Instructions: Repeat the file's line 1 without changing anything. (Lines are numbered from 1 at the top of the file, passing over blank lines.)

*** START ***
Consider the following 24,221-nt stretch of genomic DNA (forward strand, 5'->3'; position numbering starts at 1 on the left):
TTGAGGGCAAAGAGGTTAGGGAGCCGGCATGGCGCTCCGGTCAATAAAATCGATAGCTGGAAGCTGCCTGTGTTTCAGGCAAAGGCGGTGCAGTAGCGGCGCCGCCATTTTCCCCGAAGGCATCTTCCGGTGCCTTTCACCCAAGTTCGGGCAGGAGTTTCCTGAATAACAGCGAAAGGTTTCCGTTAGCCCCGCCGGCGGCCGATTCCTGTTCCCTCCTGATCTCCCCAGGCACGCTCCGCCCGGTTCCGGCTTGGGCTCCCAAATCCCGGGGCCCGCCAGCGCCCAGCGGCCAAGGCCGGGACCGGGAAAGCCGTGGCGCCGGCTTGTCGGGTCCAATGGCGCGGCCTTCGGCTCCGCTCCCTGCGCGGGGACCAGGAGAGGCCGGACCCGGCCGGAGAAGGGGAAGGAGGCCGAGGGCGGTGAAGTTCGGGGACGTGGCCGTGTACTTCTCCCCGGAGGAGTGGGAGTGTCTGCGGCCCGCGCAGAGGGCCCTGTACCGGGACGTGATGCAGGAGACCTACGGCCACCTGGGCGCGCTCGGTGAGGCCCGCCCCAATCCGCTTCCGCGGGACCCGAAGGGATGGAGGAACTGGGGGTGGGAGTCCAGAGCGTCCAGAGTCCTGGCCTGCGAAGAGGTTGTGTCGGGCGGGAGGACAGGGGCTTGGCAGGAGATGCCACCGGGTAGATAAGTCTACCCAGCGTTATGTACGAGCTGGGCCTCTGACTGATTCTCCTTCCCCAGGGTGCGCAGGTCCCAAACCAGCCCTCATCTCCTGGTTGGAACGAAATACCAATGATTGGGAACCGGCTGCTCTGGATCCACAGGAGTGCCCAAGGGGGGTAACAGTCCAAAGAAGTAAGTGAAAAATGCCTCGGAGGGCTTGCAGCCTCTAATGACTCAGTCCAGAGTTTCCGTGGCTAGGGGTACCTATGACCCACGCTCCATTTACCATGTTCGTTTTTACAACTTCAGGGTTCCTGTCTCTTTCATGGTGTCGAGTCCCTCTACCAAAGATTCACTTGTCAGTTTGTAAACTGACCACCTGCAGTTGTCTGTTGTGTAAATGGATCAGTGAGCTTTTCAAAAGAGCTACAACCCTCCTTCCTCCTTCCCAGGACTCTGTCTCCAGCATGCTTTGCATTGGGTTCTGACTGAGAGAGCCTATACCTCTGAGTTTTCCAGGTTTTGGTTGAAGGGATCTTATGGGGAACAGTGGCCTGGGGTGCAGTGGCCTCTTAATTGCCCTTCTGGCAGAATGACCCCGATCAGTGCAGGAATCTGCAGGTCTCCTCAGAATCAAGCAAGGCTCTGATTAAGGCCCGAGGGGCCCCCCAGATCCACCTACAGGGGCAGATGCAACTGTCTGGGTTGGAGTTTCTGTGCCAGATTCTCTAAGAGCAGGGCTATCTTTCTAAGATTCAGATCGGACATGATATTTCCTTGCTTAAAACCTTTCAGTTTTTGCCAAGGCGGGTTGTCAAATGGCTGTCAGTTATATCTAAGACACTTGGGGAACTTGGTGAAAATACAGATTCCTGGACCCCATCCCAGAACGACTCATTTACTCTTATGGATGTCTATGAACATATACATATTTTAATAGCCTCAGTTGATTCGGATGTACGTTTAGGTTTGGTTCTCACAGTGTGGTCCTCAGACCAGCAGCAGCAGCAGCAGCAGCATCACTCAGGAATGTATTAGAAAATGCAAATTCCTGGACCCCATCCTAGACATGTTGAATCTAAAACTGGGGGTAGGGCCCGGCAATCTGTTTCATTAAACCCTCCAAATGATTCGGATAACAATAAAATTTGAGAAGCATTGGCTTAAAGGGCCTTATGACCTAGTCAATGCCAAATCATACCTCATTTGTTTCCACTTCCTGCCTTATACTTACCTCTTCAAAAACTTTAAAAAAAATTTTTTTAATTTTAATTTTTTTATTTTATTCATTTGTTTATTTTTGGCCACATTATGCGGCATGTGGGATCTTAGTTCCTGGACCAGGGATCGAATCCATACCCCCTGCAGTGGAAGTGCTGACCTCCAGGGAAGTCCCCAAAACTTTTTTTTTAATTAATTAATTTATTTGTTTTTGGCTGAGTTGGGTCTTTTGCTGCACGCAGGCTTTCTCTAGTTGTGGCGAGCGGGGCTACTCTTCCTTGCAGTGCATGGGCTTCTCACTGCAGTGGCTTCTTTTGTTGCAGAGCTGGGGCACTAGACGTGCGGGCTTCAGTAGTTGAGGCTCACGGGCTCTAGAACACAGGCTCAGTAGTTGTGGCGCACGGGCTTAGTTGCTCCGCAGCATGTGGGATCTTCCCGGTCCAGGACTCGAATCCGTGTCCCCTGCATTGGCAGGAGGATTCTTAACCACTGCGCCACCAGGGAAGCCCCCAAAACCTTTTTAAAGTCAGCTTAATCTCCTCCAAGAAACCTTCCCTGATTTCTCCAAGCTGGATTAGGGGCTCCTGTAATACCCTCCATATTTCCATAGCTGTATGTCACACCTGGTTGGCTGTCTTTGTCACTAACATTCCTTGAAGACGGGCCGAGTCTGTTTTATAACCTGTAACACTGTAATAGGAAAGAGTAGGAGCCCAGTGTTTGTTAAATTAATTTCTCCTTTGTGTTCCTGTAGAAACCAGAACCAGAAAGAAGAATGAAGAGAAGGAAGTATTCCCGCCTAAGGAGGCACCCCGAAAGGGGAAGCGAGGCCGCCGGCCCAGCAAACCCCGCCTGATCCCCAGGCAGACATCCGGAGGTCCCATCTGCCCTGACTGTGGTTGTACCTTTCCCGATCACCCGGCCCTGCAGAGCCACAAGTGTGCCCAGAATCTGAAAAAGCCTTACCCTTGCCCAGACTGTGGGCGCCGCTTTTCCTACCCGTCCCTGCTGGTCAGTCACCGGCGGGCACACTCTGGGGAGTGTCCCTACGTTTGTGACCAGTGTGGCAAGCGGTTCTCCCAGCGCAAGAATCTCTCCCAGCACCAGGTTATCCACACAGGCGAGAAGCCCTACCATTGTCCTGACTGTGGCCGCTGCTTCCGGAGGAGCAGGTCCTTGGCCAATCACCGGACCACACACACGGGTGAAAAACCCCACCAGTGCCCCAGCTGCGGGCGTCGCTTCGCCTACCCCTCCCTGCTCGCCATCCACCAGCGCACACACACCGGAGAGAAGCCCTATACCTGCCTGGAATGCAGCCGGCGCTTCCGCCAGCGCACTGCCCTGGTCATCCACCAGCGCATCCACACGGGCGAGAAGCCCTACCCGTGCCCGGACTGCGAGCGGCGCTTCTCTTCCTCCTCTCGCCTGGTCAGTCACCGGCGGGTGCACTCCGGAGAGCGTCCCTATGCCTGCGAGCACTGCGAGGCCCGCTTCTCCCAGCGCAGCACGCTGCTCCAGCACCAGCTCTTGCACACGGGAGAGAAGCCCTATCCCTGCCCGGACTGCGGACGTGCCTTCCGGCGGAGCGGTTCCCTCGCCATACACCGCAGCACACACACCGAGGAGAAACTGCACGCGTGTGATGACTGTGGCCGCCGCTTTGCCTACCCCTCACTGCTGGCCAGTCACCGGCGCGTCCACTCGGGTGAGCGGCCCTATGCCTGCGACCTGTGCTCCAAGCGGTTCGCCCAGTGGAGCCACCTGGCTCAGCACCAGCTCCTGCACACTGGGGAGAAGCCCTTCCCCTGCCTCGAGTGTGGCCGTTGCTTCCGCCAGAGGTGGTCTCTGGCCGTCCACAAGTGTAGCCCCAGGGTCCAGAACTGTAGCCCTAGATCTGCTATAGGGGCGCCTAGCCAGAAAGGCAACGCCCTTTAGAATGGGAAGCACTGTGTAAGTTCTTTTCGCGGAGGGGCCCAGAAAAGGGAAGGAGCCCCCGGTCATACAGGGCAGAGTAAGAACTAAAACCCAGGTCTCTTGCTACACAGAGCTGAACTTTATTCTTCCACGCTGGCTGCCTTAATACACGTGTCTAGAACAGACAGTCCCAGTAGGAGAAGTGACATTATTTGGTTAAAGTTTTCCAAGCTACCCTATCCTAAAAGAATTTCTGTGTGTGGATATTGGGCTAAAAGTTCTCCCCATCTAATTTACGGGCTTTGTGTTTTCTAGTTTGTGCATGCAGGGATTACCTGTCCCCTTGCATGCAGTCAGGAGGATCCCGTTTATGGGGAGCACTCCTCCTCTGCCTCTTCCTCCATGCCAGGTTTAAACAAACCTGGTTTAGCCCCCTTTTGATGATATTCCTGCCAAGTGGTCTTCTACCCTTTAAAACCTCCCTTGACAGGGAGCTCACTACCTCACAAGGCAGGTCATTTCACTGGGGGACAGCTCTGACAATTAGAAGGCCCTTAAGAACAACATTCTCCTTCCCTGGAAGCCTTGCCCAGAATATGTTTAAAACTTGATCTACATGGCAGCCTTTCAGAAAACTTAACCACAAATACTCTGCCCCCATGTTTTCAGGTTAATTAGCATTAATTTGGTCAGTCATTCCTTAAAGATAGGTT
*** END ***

Consider the following 24,221-nt stretch of genomic DNA (forward strand, 5'->3'; position numbering starts at 1 on the left):